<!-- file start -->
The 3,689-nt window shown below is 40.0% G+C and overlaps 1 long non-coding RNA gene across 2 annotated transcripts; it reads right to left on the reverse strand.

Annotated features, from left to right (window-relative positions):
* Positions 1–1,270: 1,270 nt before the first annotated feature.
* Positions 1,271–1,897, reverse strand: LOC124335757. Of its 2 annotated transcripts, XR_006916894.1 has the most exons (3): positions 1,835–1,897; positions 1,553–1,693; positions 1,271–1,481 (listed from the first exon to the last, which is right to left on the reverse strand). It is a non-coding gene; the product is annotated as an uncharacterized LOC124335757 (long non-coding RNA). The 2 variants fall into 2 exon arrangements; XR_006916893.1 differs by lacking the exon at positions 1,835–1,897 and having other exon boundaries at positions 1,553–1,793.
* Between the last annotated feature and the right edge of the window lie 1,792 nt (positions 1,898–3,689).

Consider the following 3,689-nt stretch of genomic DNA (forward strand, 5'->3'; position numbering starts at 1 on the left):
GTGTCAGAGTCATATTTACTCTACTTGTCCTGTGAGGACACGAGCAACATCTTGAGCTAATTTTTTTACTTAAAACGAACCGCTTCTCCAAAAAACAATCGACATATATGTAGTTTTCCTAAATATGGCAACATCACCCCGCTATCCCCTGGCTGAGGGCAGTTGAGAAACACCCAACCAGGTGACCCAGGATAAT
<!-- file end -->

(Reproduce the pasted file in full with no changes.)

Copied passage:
The 3,689-nt window shown below is 40.0% G+C and overlaps 1 long non-coding RNA gene across 2 annotated transcripts; it reads right to left on the reverse strand.

Annotated features, from left to right (window-relative positions):
* Positions 1–1,270: 1,270 nt before the first annotated feature.
* Positions 1,271–1,897, reverse strand: LOC124335757. Of its 2 annotated transcripts, XR_006916894.1 has the most exons (3): positions 1,835–1,897; positions 1,553–1,693; positions 1,271–1,481 (listed from the first exon to the last, which is right to left on the reverse strand). It is a non-coding gene; the product is annotated as an uncharacterized LOC124335757 (long non-coding RNA). The 2 variants fall into 2 exon arrangements; XR_006916893.1 differs by lacking the exon at positions 1,835–1,897 and having other exon boundaries at positions 1,553–1,793.
* Between the last annotated feature and the right edge of the window lie 1,792 nt (positions 1,898–3,689).

Consider the following 3,689-nt stretch of genomic DNA (forward strand, 5'->3'; position numbering starts at 1 on the left):
GTGTCAGAGTCATATTTACTCTACTTGTCCTGTGAGGACACGAGCAACATCTTGAGCTAATTTTTTTACTTAAAACGAACCGCTTCTCCAAAAAACAATCGACATATATGTAGTTTTCCTAAATATGGCAACATCACCCCGCTATCCCCTGGCTGAGGGCAGTTGAGAAACACCCAACCAGGTGACCCAGGATAAT